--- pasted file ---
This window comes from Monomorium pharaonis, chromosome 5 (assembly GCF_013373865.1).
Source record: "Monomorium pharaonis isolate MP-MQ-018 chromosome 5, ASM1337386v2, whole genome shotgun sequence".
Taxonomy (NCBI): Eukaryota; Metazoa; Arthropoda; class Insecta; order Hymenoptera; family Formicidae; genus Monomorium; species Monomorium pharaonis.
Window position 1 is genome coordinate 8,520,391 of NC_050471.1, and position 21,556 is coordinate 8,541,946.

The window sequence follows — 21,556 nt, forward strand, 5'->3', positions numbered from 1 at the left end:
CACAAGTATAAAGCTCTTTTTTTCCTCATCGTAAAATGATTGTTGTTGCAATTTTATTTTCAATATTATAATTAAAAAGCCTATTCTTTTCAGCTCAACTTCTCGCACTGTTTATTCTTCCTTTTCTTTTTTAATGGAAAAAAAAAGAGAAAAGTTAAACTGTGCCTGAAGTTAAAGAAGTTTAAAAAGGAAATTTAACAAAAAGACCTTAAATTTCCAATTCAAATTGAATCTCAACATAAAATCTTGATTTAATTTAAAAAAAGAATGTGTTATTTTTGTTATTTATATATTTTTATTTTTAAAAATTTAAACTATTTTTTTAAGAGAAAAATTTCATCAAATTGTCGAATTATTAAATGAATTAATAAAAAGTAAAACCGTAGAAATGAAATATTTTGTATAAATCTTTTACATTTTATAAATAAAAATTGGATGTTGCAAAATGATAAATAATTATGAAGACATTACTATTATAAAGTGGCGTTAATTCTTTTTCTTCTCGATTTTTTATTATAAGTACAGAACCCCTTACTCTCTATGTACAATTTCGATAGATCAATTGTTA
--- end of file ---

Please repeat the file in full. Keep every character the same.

This window comes from Monomorium pharaonis, chromosome 5 (assembly GCF_013373865.1).
Source record: "Monomorium pharaonis isolate MP-MQ-018 chromosome 5, ASM1337386v2, whole genome shotgun sequence".
Taxonomy (NCBI): Eukaryota; Metazoa; Arthropoda; class Insecta; order Hymenoptera; family Formicidae; genus Monomorium; species Monomorium pharaonis.
Window position 1 is genome coordinate 8,520,391 of NC_050471.1, and position 21,556 is coordinate 8,541,946.

The window sequence follows — 21,556 nt, forward strand, 5'->3', positions numbered from 1 at the left end:
CACAAGTATAAAGCTCTTTTTTTCCTCATCGTAAAATGATTGTTGTTGCAATTTTATTTTCAATATTATAATTAAAAAGCCTATTCTTTTCAGCTCAACTTCTCGCACTGTTTATTCTTCCTTTTCTTTTTTAATGGAAAAAAAAAGAGAAAAGTTAAACTGTGCCTGAAGTTAAAGAAGTTTAAAAAGGAAATTTAACAAAAAGACCTTAAATTTCCAATTCAAATTGAATCTCAACATAAAATCTTGATTTAATTTAAAAAAAGAATGTGTTATTTTTGTTATTTATATATTTTTATTTTTAAAAATTTAAACTATTTTTTTAAGAGAAAAATTTCATCAAATTGTCGAATTATTAAATGAATTAATAAAAAGTAAAACCGTAGAAATGAAATATTTTGTATAAATCTTTTACATTTTATAAATAAAAATTGGATGTTGCAAAATGATAAATAATTATGAAGACATTACTATTATAAAGTGGCGTTAATTCTTTTTCTTCTCGATTTTTTATTATAAGTACAGAACCCCTTACTCTCTATGTACAATTTCGATAGATCAATTGTTA